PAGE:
Professor Alexander Erskine - A Hypnotist’s Case Book – Curing a terrible case of Rheumatoid Arthritis
Type of Spiritual Experience
A description of the experience
A Hypnotist’s Case Book – Professor Alexander Erskine
It was not long before I was to have a test of a very different calibre. Looking back on it now, even after all these years of practice, I still consider it one of my most outstanding cases. At that time I felt, I remember, that my whole career was ended even before it was well begun, for I knew that if I could not achieve a certain cure, my theories would be held to have failed at the first big test.
This also was a case which had been given up by doctors; but it differed from that of Alfred Thomas, in that I went to him in a private capacity, whereas in this case I was to face a properly staged test in a hospital, prepared for me by the doctors who had been treating the man in question.
The case was brought to my notice by a doctor - today a well-known physician practising in London – who was among the most sceptical medical men so far as my claims for hypnosis were concerned. The case was in Glasgow infirmary, and the man had been diagnosed as suffering from rheumatoid arthritis. He had, I believe, been in the hospital some weeks, and his ailment had not yielded in the slightest to treatment. He was the despair of the staff, and was considered hopeless and incurable.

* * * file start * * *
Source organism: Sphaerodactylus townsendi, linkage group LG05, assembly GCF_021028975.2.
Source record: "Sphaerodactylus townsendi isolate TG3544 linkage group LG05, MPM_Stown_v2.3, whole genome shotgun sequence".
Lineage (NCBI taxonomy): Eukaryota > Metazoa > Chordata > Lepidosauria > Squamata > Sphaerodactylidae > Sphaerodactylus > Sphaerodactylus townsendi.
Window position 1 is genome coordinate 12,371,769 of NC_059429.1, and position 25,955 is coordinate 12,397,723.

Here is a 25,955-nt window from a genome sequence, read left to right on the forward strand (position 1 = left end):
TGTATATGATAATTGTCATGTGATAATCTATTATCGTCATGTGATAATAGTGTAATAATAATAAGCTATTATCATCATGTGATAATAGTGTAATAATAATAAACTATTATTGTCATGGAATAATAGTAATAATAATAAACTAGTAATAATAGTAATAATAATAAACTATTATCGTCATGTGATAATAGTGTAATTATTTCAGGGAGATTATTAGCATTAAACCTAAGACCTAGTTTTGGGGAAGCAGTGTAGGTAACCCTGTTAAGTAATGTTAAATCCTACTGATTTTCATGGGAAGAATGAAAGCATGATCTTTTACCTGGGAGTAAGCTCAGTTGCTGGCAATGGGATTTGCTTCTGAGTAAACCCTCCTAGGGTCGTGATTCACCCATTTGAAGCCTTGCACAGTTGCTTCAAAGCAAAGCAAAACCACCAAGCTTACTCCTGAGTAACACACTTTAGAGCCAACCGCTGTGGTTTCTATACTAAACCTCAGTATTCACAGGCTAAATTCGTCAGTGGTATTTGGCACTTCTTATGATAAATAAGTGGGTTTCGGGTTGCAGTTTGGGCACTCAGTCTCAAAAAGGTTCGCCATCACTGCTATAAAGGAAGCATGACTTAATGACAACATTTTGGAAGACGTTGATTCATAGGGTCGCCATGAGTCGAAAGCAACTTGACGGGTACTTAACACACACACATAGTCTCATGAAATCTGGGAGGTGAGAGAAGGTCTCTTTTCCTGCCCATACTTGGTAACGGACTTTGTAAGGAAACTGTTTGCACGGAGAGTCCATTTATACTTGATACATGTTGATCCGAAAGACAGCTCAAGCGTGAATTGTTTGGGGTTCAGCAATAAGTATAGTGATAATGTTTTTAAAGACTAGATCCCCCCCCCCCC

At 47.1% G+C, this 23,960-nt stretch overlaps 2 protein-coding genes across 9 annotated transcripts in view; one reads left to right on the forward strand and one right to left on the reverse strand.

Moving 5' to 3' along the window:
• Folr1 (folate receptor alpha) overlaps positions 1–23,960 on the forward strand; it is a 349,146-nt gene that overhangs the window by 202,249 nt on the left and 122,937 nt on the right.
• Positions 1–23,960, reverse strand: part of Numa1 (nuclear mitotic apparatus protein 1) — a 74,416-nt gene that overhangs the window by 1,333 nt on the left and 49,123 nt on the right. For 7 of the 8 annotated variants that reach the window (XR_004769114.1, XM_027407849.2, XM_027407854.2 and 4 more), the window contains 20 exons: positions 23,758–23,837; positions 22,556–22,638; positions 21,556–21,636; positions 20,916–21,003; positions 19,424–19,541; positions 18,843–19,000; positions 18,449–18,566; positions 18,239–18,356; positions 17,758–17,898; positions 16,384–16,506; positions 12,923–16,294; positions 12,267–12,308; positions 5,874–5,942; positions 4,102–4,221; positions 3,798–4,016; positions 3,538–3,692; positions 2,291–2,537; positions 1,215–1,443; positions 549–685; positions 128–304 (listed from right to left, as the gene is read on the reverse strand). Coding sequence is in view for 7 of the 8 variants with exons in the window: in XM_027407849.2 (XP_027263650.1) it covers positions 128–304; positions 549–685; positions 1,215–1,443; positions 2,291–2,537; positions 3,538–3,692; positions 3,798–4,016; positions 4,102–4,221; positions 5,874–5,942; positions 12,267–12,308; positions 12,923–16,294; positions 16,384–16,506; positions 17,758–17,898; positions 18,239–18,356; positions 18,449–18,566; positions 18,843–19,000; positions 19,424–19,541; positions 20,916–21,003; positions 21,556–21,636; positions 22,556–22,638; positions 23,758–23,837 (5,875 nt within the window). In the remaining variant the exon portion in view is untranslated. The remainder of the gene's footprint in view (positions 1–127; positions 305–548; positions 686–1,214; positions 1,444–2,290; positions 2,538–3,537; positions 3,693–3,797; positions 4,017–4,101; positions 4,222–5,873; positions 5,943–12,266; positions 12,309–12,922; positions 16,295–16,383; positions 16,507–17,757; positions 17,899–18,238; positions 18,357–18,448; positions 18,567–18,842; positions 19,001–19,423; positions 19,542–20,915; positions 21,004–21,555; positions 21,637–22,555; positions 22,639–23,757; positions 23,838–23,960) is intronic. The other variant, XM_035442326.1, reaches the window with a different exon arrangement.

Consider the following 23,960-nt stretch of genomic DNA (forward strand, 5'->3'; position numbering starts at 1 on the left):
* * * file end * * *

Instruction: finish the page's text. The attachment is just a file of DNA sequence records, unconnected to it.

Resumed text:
I had had many rheumatic cures in a small way, but nothing to compare with this. However, it was win or die, so to Glasgow I went.
I had imagined something out of the ordinary. I found it. The man was in a shocking state. He was far worse than even I had anticipated. Great adhesions had formed on his joints. They were highly inflamed, swollen and hard. The pain was intense. He could hardly move a joint of his body.
He was brought from the ward to the operating theatre and placed on the table. With the doctors and theatre nurses standing round, I examined the man minutely.
As I did so, my confidence, which had melted away when first I saw him, returned. I contrived to whisper to him as I bent over him, asking if he would like me to try to cure him, for I was quite prepared to throw up the case then and there if he had not been willing. In fact, I think that I was secretly hoping that he would refuse to go on with the job.
"I think I can manage it," I told him, and he smiled his consent to my making the trial.
"Yes," I said, turning to the others, "I will take the case on, but I cannot do it unless I am left alone in here with the man."
The unusual request created something of a stir, and there were remarks on my attitude. But I was firm. I was now fully confident. I felt sure of myself. The more I examined the man, the more confident I became. If they did not leave me alone with the man, I told them, I should refuse to proceed. I do not say I should adopt that attitude to-day. I should not. But remember that in those days I was fighting for my hypnotic life, as it were, and I felt that these people were definitely hostile - unfairly hostile - to me. I was not going to have them disturbing me with questions in the most critical parts of my treatment. And in the end they withdrew.
Then I talked to the man, telling him that all I wanted him to do was to go to sleep at my suggestion, and that when he woke up he would be cured. At first he thought I was going to give him an anaesthetic, and when he found that I intended nothing of the sort, he could scarcely believe me. In fact, the simplicity of the process was the greatest enemy I had to fight that day.